Introduction of“Green Premium”
Over the past several years, we’ve been making the case that we have to eliminate global carbon emissions. To avoid the worst effects of climate change, we need new zero-carbon ways to generate electricity, grow food, make things, move around, and keep warm and cool.
Understanding the answers to these questions will help us make sure we’re putting our best minds and resources on the toughest problems in climate and energy. In my view it boils down to one issue: What is the difference in cost between a product that involves emitting carbon and an alternative that doesn’t? This difference in cost is what I call the Green Premium, and understanding it is key to making progress on climate change. (It is also a central idea in my book about climate change, which will come out in February.)
Here’s an example of a Green Premium: The average retail price for a gallon of jet fuel in the United States over the past few years has been around $2.22, while advanced biofuels for jets cost around $5.35 per gallon. The Green Premium is the difference between the two, which is $3.13, or an increase of more than 140 percent.
Since airlines would not be willing to pay more than twice as much to fuel their planes—and many customers would balk at the resulting increase in air fares—the Green Premium on biofuels suggests that we need to find ways to either make them cheaper or make jet fuel more expensive. Or a combination of the two.
Unfortunately, calculating Green Premiums is not an exact science. It involves making assumptions about the cost of emerging technologies, for example, that well-informed people can disagree about. It is also important to note that one reason the Green Premiums exist is that the prices of fossil fuels don’t factor in the damage they inflict by making the planet warmer. In many cases, clean alternatives appear more expensive because fossil fuels are artificially cheap.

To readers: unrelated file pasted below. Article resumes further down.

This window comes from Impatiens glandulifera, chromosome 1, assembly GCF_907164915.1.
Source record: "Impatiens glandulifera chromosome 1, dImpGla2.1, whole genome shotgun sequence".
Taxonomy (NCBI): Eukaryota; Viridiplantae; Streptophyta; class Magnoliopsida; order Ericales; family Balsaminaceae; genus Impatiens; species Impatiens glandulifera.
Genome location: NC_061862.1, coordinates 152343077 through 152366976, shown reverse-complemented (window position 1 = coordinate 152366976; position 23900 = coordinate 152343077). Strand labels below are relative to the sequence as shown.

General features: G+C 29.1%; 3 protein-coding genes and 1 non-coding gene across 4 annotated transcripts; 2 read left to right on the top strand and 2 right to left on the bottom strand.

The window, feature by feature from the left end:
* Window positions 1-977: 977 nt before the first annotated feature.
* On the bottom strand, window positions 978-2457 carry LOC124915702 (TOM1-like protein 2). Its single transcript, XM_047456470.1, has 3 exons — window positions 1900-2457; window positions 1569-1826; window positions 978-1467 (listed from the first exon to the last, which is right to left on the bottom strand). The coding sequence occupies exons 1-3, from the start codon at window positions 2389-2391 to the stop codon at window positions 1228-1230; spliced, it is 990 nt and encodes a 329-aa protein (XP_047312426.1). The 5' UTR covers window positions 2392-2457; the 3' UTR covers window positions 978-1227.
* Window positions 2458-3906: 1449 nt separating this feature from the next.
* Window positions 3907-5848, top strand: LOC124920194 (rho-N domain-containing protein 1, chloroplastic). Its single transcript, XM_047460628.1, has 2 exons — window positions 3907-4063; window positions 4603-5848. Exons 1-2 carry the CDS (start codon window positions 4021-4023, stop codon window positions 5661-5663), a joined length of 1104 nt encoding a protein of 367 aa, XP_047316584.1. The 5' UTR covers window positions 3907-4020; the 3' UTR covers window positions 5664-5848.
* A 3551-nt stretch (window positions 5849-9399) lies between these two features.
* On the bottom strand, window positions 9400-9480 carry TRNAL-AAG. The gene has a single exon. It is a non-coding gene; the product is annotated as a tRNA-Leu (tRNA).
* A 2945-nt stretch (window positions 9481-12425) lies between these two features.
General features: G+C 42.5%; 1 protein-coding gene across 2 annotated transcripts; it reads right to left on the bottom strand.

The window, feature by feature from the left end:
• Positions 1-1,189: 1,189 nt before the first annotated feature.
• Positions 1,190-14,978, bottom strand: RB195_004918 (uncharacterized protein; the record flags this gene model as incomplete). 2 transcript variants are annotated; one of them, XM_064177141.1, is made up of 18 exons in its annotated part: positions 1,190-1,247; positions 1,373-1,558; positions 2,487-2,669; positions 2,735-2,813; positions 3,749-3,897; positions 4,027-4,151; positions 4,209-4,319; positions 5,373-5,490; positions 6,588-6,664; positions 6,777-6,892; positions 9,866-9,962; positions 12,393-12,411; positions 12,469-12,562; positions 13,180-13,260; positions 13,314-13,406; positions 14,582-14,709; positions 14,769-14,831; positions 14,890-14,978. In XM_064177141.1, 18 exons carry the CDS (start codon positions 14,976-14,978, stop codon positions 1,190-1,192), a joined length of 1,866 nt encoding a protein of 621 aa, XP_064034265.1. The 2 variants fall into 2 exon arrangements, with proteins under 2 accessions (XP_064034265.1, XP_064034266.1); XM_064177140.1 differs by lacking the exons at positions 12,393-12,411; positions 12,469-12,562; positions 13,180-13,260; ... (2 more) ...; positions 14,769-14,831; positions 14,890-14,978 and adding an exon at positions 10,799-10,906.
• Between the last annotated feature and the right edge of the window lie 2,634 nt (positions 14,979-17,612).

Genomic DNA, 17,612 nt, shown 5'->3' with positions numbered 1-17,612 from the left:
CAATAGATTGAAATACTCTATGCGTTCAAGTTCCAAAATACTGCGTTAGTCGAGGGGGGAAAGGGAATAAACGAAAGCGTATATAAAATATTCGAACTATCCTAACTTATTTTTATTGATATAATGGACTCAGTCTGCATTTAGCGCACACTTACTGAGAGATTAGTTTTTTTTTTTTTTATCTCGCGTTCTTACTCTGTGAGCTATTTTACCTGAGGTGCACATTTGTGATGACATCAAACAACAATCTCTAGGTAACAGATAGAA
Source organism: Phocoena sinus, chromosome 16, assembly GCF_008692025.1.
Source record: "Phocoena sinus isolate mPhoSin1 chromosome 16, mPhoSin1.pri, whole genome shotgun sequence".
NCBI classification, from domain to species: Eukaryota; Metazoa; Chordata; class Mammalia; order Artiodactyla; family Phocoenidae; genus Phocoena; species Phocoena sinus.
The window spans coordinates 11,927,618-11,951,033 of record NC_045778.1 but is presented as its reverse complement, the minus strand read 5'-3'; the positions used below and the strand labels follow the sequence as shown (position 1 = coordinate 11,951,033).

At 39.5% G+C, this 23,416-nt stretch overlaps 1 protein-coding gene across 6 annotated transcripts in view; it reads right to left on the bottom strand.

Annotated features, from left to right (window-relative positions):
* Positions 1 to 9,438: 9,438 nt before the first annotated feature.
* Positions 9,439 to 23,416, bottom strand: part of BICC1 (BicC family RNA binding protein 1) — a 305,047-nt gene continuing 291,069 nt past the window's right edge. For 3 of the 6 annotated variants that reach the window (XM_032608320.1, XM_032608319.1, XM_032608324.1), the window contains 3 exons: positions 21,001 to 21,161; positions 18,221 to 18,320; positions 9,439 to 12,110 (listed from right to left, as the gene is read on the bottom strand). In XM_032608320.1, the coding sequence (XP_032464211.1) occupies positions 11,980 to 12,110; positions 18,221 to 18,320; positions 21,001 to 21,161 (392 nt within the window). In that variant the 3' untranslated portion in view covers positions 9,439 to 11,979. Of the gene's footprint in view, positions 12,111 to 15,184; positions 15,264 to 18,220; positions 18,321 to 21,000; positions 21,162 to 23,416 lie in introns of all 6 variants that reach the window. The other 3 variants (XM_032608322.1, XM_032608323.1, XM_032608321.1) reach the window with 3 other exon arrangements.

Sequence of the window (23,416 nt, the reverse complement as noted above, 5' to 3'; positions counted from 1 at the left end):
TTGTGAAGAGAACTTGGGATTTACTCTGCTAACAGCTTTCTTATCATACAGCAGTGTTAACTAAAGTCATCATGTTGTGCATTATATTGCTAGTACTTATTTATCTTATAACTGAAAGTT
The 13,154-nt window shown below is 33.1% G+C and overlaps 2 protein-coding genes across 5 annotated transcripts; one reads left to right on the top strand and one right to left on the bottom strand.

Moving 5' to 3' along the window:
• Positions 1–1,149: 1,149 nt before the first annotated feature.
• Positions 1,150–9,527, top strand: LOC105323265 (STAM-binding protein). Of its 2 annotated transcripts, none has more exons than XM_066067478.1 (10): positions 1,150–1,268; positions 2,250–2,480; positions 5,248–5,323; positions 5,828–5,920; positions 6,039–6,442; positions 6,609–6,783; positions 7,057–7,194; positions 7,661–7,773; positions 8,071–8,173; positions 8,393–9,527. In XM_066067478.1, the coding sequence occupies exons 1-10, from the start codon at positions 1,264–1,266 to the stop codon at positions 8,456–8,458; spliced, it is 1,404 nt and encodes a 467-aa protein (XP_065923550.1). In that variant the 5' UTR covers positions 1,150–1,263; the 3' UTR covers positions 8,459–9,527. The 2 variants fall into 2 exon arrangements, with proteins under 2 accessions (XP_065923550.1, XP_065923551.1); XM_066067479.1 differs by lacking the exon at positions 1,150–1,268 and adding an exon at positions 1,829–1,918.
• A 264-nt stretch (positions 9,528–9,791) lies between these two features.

For one thing, they help us measure our progress toward eliminating carbon emissions. The bigger a Green Premium is—especially for lower-income countries like India and Nigeria whose energy needs are growing—the further we are from a zero-carbon future.
They also serve as a guide to action. In cases where the Green Premiums are big, we know we need innovations that will close the price gap. In cases where they’re small—or where clean products are actually cheaper than the polluting version—it suggests that something other than the cost is keeping zero-carbon products from being deployed, and we need to understand why.
As a rule, there are three levers we can pull to reduce Green Premiums:
Governments can use policies to either make the carbon-based version of something more expensive, or make the clean version cheaper—or, ideally, some of both. This could include requiring a certain amount of electricity or fuel to be generated in zero-carbon ways.
Companies and investors can commit to buying and using cleaner alternatives, investing in research and development, supporting clean-energy entrepreneurs and startups, and advocating for helpful government policies.
Individuals can help create markets for better, cleaner alternatives. When you buy an electric vehicle or a plant-based burger even though it costs more than the alternative, you’re saying to the companies that make these products: “There’s demand for these items. Make more and we’ll buy them.” That will drive investment in research, which helps decrease the price and ultimately makes clean products more affordable and available for everyone.